Most of those articles are opinion journalism – editorials, op-eds and essays from established and well-known opinion journals. Many are vaguely noted as “analysis” pieces, some are of the “fact-checking” genre, and a few are marketed as hard news. And there’s nothing wrong at all with interested citizens and journalists writing opinion pieces, analyzing the events of the day or checking facts. I mean, you may think that some of the opinions are really bad, but unless you live in one of several European countries or Asian metropolises with Epsilon Theory readers where this isn’t the case, bad opinions are still legal.
What IS concerning to me, however, is that in the last 18 months, this emergence of a central meta-cluster dominated by discussions of discussions of the topic has become the rule for practically every topic of any social importance. Network graphs visualizing coverage of America’s COVID response, the January 6th riots, the environment, the future of remote work, voter suppression / voting integrity, CRT / privilege education, and now violent crime, have all demonstrated this property. It even showed up in an analysis we conducted as part of an ad hoc Epsilon Theory Forum discussion about changing narratives of American geopolitical dominance.
I am concerned because it hasn’t always been this way. This isn’t a natural feature of “meta” content being central because of topical language, or because of some tautology of self-referential language spiking linguistic similarity calculations – or at least it isn’t only because of that. This is a more recent phenomenon.
I am concerned because our data indicates that the language patterns, phrases, framing structures and arguments of opinion, analysis and explainer content are increasingly making their way into nominally hard news content.
I am concerned because our data also indicates that opinion, analysis and explainer content are becoming a higher volume of published journalistic content, even before taking into account the disproportionate distribution bias toward such content on the social media channels used as primary news consumption vehicles for most Americans.
I am concerned because the combination of those factors is steadily removing feasible ways to consume real news that isn’t debased by fiat news, our term for opinions stated as facts.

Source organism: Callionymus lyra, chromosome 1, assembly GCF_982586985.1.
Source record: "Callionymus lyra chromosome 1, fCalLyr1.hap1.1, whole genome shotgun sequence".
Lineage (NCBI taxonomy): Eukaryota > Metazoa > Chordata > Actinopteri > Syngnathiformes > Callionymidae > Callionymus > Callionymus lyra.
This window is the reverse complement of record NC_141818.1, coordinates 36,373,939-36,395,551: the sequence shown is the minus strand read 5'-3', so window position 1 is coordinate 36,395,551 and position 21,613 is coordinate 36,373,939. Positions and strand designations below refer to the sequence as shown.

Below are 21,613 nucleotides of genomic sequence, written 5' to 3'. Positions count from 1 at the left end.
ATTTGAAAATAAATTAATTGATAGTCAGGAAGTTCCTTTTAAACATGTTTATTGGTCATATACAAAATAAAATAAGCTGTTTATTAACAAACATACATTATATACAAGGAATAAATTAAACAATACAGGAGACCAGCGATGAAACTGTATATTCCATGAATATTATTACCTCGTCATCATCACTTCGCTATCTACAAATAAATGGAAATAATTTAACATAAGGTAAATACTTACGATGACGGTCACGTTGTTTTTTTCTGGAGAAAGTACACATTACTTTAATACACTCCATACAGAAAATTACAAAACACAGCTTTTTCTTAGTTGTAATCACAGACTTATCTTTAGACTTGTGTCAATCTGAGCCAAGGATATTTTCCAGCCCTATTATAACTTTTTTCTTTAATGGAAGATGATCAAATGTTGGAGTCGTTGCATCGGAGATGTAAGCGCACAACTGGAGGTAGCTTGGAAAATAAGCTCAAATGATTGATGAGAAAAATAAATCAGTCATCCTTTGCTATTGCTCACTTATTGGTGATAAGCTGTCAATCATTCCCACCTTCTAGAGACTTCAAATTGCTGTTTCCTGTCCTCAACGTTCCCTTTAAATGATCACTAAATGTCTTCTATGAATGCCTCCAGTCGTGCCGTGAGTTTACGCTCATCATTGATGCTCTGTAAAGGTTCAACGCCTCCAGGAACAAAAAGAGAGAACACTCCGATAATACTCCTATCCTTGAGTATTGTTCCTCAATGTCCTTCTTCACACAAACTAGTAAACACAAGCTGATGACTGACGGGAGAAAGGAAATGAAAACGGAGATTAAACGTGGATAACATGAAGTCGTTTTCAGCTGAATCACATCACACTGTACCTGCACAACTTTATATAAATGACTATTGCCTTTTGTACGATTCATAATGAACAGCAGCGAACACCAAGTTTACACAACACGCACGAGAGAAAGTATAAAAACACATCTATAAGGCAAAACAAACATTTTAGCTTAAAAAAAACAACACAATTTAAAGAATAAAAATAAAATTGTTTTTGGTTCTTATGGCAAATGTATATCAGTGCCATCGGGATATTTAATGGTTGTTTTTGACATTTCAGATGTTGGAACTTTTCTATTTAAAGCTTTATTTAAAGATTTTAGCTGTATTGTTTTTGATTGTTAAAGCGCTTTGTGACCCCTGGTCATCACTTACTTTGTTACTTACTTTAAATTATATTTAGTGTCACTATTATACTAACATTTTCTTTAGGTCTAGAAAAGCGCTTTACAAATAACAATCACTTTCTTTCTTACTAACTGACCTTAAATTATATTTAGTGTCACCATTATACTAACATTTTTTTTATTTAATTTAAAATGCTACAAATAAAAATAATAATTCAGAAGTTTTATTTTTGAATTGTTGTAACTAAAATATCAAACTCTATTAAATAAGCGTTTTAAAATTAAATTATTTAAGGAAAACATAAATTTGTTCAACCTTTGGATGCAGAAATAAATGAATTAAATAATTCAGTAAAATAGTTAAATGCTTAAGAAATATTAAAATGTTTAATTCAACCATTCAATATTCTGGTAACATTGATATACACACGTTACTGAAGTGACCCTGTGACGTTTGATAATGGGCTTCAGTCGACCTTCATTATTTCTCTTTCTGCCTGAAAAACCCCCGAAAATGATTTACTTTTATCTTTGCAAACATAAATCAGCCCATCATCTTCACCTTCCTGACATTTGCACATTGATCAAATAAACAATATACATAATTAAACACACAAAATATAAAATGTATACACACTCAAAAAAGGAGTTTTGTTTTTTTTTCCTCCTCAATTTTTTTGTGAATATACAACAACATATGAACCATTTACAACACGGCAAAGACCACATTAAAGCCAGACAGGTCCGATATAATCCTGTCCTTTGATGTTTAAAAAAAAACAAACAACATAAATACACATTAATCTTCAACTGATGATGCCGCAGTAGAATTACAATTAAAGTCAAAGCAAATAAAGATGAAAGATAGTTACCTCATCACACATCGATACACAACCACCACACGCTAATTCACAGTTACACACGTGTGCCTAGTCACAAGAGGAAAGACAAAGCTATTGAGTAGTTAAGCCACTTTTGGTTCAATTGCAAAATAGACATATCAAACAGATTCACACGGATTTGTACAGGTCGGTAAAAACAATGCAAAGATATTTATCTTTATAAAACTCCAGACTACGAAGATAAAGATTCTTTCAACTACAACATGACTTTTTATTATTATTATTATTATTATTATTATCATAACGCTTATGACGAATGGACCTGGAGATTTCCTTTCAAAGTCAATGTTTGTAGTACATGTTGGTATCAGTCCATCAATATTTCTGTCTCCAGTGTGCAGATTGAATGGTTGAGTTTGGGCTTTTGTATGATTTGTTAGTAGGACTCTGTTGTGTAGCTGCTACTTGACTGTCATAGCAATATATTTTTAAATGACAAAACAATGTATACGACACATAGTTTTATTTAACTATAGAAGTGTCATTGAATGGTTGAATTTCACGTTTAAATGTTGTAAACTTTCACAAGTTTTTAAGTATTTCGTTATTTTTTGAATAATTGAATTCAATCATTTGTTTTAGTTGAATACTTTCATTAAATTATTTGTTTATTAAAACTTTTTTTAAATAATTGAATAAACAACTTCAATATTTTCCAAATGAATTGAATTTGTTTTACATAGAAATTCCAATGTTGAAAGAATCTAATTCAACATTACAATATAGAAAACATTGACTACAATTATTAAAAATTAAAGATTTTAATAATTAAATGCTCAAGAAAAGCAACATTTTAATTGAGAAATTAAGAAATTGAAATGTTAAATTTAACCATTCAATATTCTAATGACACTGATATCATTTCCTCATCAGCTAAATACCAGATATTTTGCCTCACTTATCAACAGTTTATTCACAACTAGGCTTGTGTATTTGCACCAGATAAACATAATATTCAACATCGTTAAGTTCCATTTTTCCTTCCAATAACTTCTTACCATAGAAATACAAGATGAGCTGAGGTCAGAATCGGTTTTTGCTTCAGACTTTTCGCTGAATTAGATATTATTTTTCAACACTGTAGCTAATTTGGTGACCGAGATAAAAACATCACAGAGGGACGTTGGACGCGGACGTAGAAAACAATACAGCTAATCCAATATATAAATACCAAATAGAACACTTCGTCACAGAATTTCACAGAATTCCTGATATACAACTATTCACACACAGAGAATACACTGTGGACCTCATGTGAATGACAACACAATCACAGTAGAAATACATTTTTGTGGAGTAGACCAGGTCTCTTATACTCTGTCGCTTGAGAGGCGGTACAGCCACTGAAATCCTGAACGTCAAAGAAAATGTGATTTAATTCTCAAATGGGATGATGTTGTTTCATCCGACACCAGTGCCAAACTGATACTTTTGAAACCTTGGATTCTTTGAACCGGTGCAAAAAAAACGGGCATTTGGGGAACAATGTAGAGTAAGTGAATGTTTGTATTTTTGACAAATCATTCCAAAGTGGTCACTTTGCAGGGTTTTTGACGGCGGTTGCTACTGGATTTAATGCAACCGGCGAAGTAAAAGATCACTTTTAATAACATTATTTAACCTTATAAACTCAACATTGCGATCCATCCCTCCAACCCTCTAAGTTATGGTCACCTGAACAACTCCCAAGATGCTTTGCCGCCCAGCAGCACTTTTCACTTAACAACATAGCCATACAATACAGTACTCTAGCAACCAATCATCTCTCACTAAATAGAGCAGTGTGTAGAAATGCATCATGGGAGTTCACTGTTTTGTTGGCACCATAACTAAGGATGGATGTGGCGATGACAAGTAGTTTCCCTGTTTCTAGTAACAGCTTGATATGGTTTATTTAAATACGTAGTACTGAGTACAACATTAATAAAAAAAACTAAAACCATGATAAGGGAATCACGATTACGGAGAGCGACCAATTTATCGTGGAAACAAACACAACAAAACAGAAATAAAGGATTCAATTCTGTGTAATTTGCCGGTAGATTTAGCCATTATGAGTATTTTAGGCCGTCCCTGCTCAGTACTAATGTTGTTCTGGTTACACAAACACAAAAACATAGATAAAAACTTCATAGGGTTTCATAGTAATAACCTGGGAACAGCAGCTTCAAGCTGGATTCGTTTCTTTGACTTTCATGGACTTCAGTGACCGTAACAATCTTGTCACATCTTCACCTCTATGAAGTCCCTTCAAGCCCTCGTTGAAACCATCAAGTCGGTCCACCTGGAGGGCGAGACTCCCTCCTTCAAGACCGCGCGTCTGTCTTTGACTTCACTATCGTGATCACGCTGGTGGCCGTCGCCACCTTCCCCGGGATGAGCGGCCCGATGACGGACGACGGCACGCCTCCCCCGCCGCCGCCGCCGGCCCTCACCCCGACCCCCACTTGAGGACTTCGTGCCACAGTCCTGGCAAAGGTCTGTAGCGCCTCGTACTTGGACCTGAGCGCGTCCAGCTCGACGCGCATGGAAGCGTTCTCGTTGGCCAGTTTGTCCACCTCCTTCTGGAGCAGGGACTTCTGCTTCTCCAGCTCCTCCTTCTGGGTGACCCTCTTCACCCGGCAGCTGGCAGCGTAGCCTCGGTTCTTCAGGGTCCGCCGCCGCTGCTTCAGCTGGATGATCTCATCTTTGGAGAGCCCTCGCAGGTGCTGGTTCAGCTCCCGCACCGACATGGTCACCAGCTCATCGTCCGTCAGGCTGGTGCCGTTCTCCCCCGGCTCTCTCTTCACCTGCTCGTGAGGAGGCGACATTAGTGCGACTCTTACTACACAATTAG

I am concerned because this trend exacerbates and very likely prolongs political bi-polarity. It continues to support a world with two wholly distinct sets of ‘facts’.
So what can we do?
Same as ever for news consumers: never stop asking “why am I reading this now?” Look for hammers and nails. Be mindful of attempts to auto-tune facts and opinions to archetypes. And support your local and regional news outlets. Our work on fiat news has consistently found that well-staffed city papers, even those with a heavy political slant on their editorial and opinion pages (in either direction), do a much better job insulating their news content from their opinion content than national and principally web-based outlets.
Influential individuals and institutions in the media who are interested in stemming the tide of fiat news could do a lot, too. More news organizations electing to be news-only outlets would go a long way, but the economic model on that may have long since sailed. More realistically, a commitment from a group of large news organizations to clearly mark and separate opinion, analysis, feature and ‘fact-checking’ content from hard news where they can control its distribution would be a big step. A set of protocols and standards for doing so that would allow other full-hearted publishers to join in would be a bigger one.
And come to think of it, that sounds like an interesting use-case for a distributed, non-government controlled system for emphasizing and rewarding positive externalities.